Pottery

Have you ever made pottery?

A few years ago, I went with my sister to La Sierra University’s Ceramics Department.  She brought out this lump of clay.  It was hard for me to imagine anything besides a lump of clay, but she already had something in mind:  a mug

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The word for “potter” in the Old Testament is a shaper, fashioner, designer.  It’s the verb used when God creates Adam.  When David said:  “Your eyes saw my unformed substance” (Psalm 139:16), he was thinking about clay.

My sister sees this lump of clay and already sees the finished product.  All I see is a red blob, but she sees:  a mug, a dish, a pitcher, a serving bowl.  When you look into your future, all you see is a dark, undefined, amorphous lump.   But God sees the finished product:  beautiful, glazed, perfect!

So I take the clay, add some water, and start to spin the wheel.  I apply pressure to form it into a cup-shape.  But I push too hard.  The clay gets misshapen and smashed.

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It’s marred!

In Jeremiah, the clay wasn’t marred due to negligence.  Incompetence.  It wasn’t marred while the potter was away from the wheel.  It wasn’t marred outside of his hand.  It was marred in the potter’s hand (Jeremiah 18:4)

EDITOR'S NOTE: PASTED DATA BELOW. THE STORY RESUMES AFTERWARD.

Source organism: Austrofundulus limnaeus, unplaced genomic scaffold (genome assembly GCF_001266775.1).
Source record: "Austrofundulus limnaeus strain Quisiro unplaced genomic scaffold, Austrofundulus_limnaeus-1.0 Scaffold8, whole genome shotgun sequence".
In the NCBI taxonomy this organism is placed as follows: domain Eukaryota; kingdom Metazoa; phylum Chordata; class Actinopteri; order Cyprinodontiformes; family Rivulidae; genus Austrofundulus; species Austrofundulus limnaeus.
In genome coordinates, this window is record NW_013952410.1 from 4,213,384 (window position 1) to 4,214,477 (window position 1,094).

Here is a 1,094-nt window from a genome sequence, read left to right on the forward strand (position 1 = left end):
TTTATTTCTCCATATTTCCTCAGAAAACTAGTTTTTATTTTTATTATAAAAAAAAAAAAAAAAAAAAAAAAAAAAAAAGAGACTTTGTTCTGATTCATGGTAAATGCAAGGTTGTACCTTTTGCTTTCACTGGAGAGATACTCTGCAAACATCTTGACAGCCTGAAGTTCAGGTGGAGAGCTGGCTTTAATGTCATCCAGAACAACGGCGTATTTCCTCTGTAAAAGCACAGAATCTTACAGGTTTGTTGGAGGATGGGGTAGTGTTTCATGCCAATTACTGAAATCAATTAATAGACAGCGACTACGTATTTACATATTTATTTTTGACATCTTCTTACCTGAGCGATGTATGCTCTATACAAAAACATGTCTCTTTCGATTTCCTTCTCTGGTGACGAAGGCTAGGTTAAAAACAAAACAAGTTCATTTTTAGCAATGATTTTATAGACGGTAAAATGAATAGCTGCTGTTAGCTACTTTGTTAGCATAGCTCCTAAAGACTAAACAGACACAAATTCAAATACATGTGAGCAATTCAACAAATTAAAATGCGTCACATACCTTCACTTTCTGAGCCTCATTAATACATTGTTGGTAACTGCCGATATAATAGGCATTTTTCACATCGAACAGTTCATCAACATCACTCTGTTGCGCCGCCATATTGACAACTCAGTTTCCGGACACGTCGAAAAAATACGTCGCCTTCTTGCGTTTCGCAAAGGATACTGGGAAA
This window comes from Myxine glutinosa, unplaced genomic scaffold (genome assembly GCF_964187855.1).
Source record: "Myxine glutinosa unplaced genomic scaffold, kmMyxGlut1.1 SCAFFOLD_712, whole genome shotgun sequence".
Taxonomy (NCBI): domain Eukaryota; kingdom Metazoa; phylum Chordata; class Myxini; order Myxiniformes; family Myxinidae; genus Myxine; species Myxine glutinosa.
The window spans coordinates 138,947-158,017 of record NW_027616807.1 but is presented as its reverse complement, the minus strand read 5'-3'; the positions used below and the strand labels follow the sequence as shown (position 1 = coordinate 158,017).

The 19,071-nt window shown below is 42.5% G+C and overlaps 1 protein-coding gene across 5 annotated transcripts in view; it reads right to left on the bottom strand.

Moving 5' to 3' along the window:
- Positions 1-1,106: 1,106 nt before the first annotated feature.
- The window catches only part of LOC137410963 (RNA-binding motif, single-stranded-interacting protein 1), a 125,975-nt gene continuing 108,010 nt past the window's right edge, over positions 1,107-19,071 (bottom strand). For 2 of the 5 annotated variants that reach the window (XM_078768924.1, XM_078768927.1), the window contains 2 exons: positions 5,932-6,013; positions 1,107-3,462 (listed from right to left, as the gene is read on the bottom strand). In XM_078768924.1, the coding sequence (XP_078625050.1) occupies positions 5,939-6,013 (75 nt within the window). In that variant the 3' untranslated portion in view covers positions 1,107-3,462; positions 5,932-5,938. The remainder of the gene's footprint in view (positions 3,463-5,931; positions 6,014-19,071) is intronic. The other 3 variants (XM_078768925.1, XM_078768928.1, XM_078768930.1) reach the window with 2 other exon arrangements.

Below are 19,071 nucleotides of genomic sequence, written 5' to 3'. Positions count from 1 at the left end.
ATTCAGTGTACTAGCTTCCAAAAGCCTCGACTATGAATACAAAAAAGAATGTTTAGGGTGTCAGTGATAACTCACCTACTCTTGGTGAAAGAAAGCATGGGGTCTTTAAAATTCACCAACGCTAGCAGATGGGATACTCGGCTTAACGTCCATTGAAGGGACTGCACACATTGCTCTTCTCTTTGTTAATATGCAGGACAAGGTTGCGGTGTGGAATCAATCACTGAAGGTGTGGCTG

The word “marred” is the same one used for the state of the world before the Flood.  The earth is corrupt, marred, damaged, destroyed.  It’s not useful for its intended purpose anymore.  It’s marred.  But it was marred in the potter’s hand.

My sister took that crooked clay, and she reshaped it into a lump.  She added some more water.  She turned the wheel, and with great precision, she reshaped it into a beautiful mug.

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“The potter formed it into another vessel, as it seemed best to him.”  (Jeremiah 18:4)

We thought we had our lives figured out, but it got marred:  you bombed the exam, the market collapsed, the business venture fell thru, the marriage failed.

It started off so beautiful, but now it’s marred:  misshapen, unrecognizable, useless.

When God created the world, he said: “It was good.”  Perfect.  Can’t improve on it.  But sin marred the world into a horrible, lumpy mess.

But somehow, Plan B is more beautiful than Plan A.

Even after sin mars us – God reshapes us into a different vessel, and it’s more beautiful than before.

Have you ever made pottery?

You should go down to the potter’s house (Jeremiah 18:1)

As you see him shape the soft, moldable clay into a useful vessel, maybe you’ll see yourself there.

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